Learning Curve

The last time the Spurs had a losing record was the 1996-97 season, when Gregg Popovich took over 18 games into the year, after head coach Bob Hill was fired and an injury ended David Robinson’s season just six games in.

Tim Duncan was a senior at Wake Forest. Manu Ginobili was playing for his hometown team in Buenos Aires. Tony Parker was 15.

Since then, the Spurs have won 70 percent of their games under Pop. Somewhere along the way, Pop and Duncan developed a “corporate knowledge,” or how the Spurs play on the court and operate off it.

It started with defense. The first four championship teams had defensive ratings lower than 100 (the lower the better). The ball had to make its way to Duncan on the block and there would also be no media scandals or complaining about playing time. Players had to accept that the Spurs were only about winning.

That corporate knowledge permeated the League and made its way to guys not even on the squad. Everyone knows that the Spurs are a well-oiled machine. They silently, systematically destroy opponents each night.

Last night in Brooklyn, the Spurs were at it again. The first quarter bounced along, with LaMarcus Aldridge going for 10 points out the gate but San Antonio only led 22-20 after 12 minutes. Their lead was only 45-38 at the half. Then quickly, silently, systematically, they busted the game open in the third and all of a sudden Kyle Anderson, at 6-9, was running the point for the Spurs during the fourth quarter when they led by as much as 30.

Anderson was 3 years old when Pop took the reigns in San Antonio. He was growing up in New Jersey when the Spurs were at the height of their defensive powers. He was a senior at legendary St. Anthony’s High School when Kawhi Leonard won Finals MVP in 2014. As the youngest player on the Spurs roster, Anderson knows how rare of a situation he’s in.

“Not a lot of 22-year-old dudes are around guys like this,” Anderson said before registering 5 points, 4 rebounds and 3 assists against the Nets. “These guys got a lot of knowledge. Not only just teaching me about it, but showing by example. These guys do a great job of leading by example.”

Anderson’s game was tailor-made for the Spurs’ system. He’s a tall ball handler who looks to pass first but can also finish at the rim. At Summer League this past year, he won MVP and teamed up with rookie Jonathon Simmons to lead the Spurs to the championship.

Anderson and Simmons combined to average 38 points, thoroughly outplaying the competition, providing multiple highlight plays.

“They just said, ‘Do you, we know what you’re capable of,’” Simmons said about the Summer League coaching staff, led by Becky Hammon.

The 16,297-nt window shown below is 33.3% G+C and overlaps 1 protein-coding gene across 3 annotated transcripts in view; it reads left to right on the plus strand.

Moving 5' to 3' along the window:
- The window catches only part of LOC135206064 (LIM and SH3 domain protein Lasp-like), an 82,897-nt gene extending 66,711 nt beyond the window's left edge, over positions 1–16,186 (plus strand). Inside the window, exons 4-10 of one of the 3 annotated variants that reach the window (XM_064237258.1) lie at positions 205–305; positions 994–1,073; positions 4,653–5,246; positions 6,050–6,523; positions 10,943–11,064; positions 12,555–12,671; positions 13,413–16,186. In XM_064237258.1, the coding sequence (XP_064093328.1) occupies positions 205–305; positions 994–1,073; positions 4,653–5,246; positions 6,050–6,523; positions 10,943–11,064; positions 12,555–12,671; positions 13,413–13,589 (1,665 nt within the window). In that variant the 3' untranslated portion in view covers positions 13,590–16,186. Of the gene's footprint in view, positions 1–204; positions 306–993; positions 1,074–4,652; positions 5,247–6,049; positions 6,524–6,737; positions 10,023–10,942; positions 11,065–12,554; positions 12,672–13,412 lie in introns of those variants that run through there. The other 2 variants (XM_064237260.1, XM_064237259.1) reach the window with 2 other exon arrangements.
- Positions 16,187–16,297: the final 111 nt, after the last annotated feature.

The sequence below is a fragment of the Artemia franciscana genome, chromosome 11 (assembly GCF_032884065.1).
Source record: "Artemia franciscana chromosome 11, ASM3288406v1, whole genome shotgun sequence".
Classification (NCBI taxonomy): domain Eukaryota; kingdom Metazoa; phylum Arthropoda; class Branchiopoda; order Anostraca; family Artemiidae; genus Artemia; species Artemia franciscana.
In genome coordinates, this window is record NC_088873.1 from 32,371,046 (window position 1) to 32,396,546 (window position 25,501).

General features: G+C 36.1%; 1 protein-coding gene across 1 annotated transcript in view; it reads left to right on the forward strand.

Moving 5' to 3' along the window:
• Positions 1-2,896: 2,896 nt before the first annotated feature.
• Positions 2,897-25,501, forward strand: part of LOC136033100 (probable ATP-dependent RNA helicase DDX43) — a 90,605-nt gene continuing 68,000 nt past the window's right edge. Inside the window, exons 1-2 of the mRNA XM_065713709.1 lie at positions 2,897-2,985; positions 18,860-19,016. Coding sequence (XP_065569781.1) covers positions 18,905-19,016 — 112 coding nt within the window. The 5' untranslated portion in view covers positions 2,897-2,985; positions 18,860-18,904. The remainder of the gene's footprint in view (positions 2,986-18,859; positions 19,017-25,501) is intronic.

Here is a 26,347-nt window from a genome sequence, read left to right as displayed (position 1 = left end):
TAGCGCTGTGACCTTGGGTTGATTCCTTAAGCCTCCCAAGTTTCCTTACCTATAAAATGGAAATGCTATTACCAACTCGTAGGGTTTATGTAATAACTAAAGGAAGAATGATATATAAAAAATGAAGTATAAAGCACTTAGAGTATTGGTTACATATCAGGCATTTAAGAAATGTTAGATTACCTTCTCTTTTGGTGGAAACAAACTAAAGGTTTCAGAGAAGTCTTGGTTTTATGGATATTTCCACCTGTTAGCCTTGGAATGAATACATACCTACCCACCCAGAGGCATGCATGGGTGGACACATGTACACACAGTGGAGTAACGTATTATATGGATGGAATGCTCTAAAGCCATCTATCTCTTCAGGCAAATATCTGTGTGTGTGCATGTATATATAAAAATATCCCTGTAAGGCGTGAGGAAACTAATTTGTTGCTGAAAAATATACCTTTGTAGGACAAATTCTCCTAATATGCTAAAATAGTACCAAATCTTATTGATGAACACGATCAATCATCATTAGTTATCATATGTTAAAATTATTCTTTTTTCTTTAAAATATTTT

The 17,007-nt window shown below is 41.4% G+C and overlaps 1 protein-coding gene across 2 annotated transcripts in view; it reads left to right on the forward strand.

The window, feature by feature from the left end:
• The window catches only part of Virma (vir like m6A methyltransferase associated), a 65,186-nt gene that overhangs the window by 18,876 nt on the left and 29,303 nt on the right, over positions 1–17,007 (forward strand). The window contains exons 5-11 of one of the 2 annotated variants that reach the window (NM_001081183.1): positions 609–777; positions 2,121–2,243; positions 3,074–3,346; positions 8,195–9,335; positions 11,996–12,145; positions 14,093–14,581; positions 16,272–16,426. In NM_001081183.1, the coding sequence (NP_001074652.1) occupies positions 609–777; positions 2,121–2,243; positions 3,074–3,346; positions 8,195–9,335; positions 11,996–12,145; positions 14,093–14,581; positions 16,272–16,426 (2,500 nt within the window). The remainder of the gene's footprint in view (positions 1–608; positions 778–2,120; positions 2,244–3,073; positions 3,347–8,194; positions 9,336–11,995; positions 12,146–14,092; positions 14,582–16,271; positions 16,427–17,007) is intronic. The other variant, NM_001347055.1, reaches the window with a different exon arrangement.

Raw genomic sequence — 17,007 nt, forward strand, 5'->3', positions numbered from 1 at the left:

Simmons did him, collecting a two-year guaranteed contract and Summer League championship game MVP honors. Now the 26-year-old is learning about how to be more than a just a basketball player.

“It’s about being a man,” Simmons said about playing for the Spurs. “Doing your job and being professional. [Pop] does a very good job of setting examples, as far as more than basketball.”

Ray McCallum, in his first year with the Spurs, said that he’s trying to soak up all the knowledge he can from Pop and Tony Parker.

“I like to watch everything he does,” the 24-year-old McCallum said about Parker. “The way he runs his team, the ways he runs plays. I’m blessed to be here to get the opportunity to play for Coach Pop, be around all these great players and learn as much as I can.”

Perhaps the biggest secret to the corporate knowledge, the thing that teams around the League just can’t seem to replicate, is the Spurs’ chemistry.

“They say it’s like a family over here and it is,” McCallum said before the game. “The team’s real close. A lot of the main guys have been on this team for a long time. Even some of the newer, younger guys on this team have been here at least four or five years. That’s something you don’t see every NBA team, guys being together for so long. That’s what makes this team so good.”

The team showed why it was so good against the Nets, eventually turning on their Hall-of-Fame switch and putting away their momentarily pesky opponents in the blink of an eye. Simmons spent most of his playing time hounding Joe Johnson, barely giving him any room to dribble. He also rose up to put one down on Shane Larkin and Thomas Robinson late in the fourth.


All the winning has let the Spurs enjoy matching the best start in franchise history. Before the game, general manager extraordinaire RC Buford was holding court on the sidelines, smiling and shaking hands with countless faces. Former Spur and current assistant GM Sean Marks sat by himself on the sidelines, arms stretched out across a few seats, looking as confident as anyone associated with the silver and black.

The young guns were at ease in the locker room, too. McCallum laughed carelessly with Anderson, while Simmons took his time doing his stretches.

“Off the court, everyone’s so close, it makes it that much easier when they’re playing the game,” McCallum said.

It’s been 19 years of the Duncan-Popovich tandem. Nineteen years of winning. Nineteen long years. And for Kyle Anderson, who could be counted on as a Spurs fan before he was drafted, he’s just as in awe as the rest of us.

“It’s crazy, man,” Anderson said. “Especially for someone who’s been watching these guys for so long. And they’re still here doing it. It’s crazy. It’s insane.”